This is very true. Although a concert hall’s acoustics may be better, this particular experience really invokes the salons of, say, Haydn and Mozart, friends who occasionally met to play string quartets together, or the 19th-century Viennese parlours that Franz Schubert gathered in with his circle. Although, perhaps an even more fitting analogue there would be the Schubertiads, established after Schubert’s death, which often involved fans of Schubert coming together in drawing rooms to celebrate the music they loved in an informal setting in the company of others who shared their passion. This practice fell out of fashion eventually; even as early as 1946, the music critic Alec Robertson was bemoaning the loss of these cosy gatherings. But perhaps Groupmuse’s house concerts will inspire a resurgence.

If such a renewal is to take place, Echo Chamber’s unique style is perfect for the situation. Their repetoire, inspired by listening to songs on shuffle in Spotify and the Radio 3 show Late Junction, is vibrantly innovative. As Bradshaw pointed out, there’s no rule that says you can’t pair 13th-century music with Kanye West, so if it sounds good together, why not go for it? The unconventional musical juxtapositions are interesting and engaging and during each performance there’s a sense of a shared joke between the players and the audience, which is enhanced by how close everyone is gathered. The cello was less than an arm’s length away from where I was sitting.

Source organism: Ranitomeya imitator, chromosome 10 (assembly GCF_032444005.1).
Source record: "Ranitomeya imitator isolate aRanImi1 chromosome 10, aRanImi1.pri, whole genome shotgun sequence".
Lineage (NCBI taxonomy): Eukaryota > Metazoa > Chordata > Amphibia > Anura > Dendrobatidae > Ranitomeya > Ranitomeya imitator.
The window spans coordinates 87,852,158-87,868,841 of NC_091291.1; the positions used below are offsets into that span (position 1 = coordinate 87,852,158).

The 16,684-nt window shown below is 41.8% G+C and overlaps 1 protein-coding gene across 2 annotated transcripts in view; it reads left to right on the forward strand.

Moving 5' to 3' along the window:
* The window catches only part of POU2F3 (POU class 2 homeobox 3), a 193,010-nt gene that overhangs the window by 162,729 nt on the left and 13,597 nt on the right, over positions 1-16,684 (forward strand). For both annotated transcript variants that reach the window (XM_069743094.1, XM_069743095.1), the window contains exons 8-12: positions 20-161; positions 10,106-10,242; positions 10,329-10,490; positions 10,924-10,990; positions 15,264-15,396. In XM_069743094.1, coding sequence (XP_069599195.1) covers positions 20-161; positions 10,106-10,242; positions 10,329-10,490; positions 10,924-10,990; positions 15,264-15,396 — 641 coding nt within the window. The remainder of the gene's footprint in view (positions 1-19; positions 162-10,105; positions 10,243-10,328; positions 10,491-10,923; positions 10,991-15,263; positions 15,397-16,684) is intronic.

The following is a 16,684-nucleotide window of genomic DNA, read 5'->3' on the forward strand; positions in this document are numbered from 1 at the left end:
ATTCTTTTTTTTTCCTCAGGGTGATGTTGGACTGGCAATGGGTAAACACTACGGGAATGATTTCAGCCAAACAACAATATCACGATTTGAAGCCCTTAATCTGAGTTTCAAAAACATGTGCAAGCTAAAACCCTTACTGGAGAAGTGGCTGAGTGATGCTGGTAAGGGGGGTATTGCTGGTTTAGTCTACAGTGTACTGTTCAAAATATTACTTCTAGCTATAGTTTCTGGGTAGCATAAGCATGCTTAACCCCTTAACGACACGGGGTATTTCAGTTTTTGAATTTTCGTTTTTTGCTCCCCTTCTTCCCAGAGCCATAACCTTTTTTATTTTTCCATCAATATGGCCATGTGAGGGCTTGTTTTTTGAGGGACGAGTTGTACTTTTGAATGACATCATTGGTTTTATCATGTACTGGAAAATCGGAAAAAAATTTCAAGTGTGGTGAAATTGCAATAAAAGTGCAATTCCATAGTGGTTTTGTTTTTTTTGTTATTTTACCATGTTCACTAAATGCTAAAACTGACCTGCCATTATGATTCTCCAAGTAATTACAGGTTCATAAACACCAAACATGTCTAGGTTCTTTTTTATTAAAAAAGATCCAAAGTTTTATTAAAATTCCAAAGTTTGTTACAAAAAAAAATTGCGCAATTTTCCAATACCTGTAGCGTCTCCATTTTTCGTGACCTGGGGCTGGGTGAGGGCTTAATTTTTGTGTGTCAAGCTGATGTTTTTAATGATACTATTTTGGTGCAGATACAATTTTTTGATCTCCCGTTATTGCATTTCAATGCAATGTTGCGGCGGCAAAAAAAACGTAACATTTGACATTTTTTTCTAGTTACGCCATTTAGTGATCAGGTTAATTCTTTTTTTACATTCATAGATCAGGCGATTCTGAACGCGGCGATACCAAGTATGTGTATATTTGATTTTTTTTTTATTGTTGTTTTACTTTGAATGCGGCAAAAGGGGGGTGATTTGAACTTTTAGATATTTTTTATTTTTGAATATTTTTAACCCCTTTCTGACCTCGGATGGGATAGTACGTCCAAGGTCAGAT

This was an unforeseen addition to this particular evening’s arrangement (even for the players!). After the first piece, the quartet’s artistic director, Leo Mercer, suggested we all moved to sit around one table with each member of the quartet situated at one of the four corners. Personally, my initial reaction was intrigued bemusement, but I was pleasantly surprised by how relaxed the rest of the concert turned out to be, given its intimate nature.